• United States



Russia is hacking routers in global cyber attacks, US and UK warn

Apr 17, 20184 mins

In a first-of-its-kind advisory, the U.S. and U.K. warned of malicious cyber activity by state-sponsored Russian hackers who are targeting network infrastructure devices.

The U.S. and U.K. teamed up on Monday to issue an unprecedented joint warning about state-sponsored Russian hackers targeting critical network infrastructure devices. Working on behalf of the Russian government, the hackers are exploiting vulnerabilities and pwning routers worldwide.

A joint statement by the U.S. Department of Homeland Security, the FBI, and Britain’s National Cyber Security Center warned of Russian state-sponsored cyber actors exploiting routers, switches, firewalls, and network intrusion detection systems belonging to government and private-sector organizations, as well critical infrastructure providers, ISPs, and even small home offices.

Basically, anyone connected online is a potential target if they have not kept software for network equipment up to date and changed default passwords. Millions of devices are being targeted and pwned.

“Multiple sources including private and public-sector cybersecurity research organizations and allies have reported this activity to the US and UK governments,” the organizations say.

The FBI “has high confidence that Russian state-sponsored cyber actors are using compromised routers to conduct man-in-the-middle attacks to support espionage, extract intellectual property, maintain persistent access to victim networks, and potentially lay a foundation for future offensive operations.”

The government agencies reminded the public that if the Russians can own the router, then they also can own the traffic.

“Once you own the router, you own all the traffic, to include the chance to harvest credentials and passwords,” said Howard Marshall, deputy assistant director of the FBI cyber division, in a New York Times article. “It is a tremendous weapon in the hands of an adversary.”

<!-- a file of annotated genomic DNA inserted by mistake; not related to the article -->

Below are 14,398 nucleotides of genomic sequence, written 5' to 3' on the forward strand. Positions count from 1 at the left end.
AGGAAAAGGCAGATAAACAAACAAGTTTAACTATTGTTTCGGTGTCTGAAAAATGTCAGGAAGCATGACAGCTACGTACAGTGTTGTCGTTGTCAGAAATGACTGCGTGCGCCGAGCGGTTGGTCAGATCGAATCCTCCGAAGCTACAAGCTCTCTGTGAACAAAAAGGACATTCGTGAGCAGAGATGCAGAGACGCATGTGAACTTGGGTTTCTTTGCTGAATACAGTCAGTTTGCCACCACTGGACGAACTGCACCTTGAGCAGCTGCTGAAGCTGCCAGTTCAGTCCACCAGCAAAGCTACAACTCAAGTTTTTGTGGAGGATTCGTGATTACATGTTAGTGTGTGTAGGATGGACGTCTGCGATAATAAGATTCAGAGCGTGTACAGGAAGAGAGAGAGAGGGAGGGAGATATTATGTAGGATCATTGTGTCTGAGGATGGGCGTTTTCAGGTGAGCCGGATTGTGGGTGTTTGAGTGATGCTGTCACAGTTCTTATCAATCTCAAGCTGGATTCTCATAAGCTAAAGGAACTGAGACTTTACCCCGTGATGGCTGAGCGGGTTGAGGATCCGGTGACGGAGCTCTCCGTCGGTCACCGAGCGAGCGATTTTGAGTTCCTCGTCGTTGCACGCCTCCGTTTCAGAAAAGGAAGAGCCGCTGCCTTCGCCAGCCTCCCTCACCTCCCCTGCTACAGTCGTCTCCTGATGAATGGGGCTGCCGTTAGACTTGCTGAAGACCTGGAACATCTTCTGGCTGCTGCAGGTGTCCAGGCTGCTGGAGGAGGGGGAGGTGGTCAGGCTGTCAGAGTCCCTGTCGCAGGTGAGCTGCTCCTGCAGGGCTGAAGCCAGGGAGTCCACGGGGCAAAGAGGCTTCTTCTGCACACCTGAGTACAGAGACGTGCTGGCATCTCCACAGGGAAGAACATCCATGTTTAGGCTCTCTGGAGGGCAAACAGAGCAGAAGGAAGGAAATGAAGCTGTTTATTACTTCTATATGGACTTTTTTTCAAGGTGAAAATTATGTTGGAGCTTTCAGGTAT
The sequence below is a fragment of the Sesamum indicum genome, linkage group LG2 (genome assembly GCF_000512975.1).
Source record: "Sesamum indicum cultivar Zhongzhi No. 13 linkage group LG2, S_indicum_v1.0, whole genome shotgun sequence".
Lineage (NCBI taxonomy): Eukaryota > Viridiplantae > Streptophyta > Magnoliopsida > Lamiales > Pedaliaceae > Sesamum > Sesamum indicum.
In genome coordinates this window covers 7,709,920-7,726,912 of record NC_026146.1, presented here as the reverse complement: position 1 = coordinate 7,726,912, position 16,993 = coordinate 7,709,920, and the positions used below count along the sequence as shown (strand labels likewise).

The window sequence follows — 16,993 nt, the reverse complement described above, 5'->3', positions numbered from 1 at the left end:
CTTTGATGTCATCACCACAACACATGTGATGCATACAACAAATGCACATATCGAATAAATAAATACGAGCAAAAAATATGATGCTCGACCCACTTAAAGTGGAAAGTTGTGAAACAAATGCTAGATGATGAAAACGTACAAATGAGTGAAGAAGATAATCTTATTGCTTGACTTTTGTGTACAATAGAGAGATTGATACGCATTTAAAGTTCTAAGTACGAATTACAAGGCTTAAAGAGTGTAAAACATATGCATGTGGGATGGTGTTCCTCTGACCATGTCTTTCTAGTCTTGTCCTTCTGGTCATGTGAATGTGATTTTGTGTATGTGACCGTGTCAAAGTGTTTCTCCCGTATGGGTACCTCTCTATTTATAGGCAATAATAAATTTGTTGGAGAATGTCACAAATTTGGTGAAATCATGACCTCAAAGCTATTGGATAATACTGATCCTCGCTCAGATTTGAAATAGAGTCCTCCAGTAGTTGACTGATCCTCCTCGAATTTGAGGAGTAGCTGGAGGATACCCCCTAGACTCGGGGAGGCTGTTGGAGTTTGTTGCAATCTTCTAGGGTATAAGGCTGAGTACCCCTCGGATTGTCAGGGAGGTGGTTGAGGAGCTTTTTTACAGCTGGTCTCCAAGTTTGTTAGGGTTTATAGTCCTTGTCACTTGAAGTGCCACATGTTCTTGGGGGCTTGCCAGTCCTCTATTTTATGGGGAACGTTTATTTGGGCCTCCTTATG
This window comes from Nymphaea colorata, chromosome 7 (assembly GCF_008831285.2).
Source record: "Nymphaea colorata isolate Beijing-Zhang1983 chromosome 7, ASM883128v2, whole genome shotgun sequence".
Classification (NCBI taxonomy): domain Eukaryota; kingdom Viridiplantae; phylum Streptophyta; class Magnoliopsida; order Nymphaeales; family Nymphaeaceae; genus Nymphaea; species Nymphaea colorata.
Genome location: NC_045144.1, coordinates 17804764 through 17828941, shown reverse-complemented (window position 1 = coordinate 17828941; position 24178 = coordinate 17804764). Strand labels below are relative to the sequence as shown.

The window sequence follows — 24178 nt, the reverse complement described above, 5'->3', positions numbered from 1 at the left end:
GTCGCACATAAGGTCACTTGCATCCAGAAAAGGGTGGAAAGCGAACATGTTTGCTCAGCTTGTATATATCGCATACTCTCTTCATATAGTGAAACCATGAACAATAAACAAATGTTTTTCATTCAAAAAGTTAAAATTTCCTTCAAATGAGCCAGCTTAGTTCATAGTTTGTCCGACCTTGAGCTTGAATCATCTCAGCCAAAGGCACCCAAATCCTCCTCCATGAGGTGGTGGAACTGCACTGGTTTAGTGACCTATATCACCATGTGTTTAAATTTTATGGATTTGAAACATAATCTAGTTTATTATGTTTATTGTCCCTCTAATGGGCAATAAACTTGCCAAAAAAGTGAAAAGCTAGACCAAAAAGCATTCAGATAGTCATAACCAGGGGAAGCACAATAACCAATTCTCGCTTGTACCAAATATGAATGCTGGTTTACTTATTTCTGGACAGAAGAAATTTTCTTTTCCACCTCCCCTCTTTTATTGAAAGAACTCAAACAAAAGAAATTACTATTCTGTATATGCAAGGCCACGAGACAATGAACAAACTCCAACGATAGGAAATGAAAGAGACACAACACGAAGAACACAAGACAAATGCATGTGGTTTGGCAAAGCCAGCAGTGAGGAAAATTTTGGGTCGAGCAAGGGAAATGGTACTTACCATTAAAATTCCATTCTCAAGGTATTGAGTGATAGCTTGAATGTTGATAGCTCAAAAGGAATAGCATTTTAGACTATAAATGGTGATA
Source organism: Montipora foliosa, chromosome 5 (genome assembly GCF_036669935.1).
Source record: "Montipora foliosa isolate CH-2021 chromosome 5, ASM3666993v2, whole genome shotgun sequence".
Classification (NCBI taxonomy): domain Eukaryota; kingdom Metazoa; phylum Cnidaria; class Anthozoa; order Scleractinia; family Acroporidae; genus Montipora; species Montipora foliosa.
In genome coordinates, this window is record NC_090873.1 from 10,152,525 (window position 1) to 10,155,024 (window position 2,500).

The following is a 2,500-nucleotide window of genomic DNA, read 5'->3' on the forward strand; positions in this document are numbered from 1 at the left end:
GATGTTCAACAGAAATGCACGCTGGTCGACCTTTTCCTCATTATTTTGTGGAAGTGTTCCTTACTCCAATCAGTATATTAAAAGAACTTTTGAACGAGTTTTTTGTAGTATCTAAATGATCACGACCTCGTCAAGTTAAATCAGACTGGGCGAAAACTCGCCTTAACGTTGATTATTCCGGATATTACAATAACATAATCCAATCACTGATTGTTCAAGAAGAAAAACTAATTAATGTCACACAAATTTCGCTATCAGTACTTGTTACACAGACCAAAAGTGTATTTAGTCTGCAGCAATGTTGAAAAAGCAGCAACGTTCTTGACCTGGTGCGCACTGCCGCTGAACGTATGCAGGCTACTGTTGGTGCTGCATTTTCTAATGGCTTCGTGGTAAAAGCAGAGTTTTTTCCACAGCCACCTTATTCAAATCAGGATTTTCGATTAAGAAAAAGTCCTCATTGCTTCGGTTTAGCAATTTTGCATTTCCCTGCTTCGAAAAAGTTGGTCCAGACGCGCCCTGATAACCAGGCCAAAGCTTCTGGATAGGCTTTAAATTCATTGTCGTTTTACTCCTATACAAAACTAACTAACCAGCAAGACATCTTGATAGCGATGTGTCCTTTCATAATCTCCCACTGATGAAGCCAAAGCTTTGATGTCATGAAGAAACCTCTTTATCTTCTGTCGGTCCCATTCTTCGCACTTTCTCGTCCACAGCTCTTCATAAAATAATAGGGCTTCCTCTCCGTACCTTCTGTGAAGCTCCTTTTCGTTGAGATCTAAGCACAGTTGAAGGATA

Vulnerable devices

Earlier this month, Cisco warned about a flaw in Cisco Smart Install Client. During an attack on data centers and internet providers, Kaspersky Lab said hackers were exploiting the flaw in Cisco switches and running arbitrary code.

Shortly thereafter, the hacker group “JHT” exploited the Cisco Smart Install client vulnerability on machines in Iran and Russia. The hackers left the message, “Don’t mess with our elections” followed by a U.S. flag. The group claimed it “simply wanted to send a message” as they were “tired of attacks from government-backed hackers on the United States and other countries.”

In the jointly issued technical advisory, the U.S. and U.K. warned that Russian state-sponsored hackers have been busy with reconnaissance to discover vulnerable devices, weaponization, and exploitation. The Russians have been using the Smart Install Exploitation Tool (SIET), which has been online since November 2016 and moved on to command and control.

The Russian government’s hackers don’t need to exploit zero-day vulnerabilities or install malware to exploit network devices, the advisory warned, as they can exploit vulnerabilities that are due to using legacy protocols or having poor security practices.

The Russian hackers could abuse those weaknesses to identify vulnerable devices, extract device configurations, map internal network architectures, harvest login credentials, masquerade as privileged users, modify device firmware as well as operating systems and configurations, and copy or redirect victim traffic through Russian cyber-actor-controlled infrastructure. The Russian hackers could also modify or deny router traffic.

The advisory included a long list of potential mitigation strategies.

During a press conference call, White House cybersecurity coordinator Rob Joyce said, “All elements of U.S. power” are going “to push back against these kinds of intrusions.” That includes “our capabilities in the physical world.”

Britain’s NCSC chief executive Ciaran Martin added, “This is the first time that in attributing a cyber attack to Russia the U.S. and the U.K. have, at the same time, issued joint advice to industry about how to manage the risks from attacks.”

Russia, of course, denies the accusations.

ms smith

Ms. Smith (not her real name) is a freelance writer and programmer with a special and somewhat personal interest in IT privacy and security issues. She focuses on the unique challenges of maintaining privacy and security, both for individuals and enterprises. She has worked as a journalist and has also penned many technical papers and guides covering various technologies. Smith is herself a self-described privacy and security freak.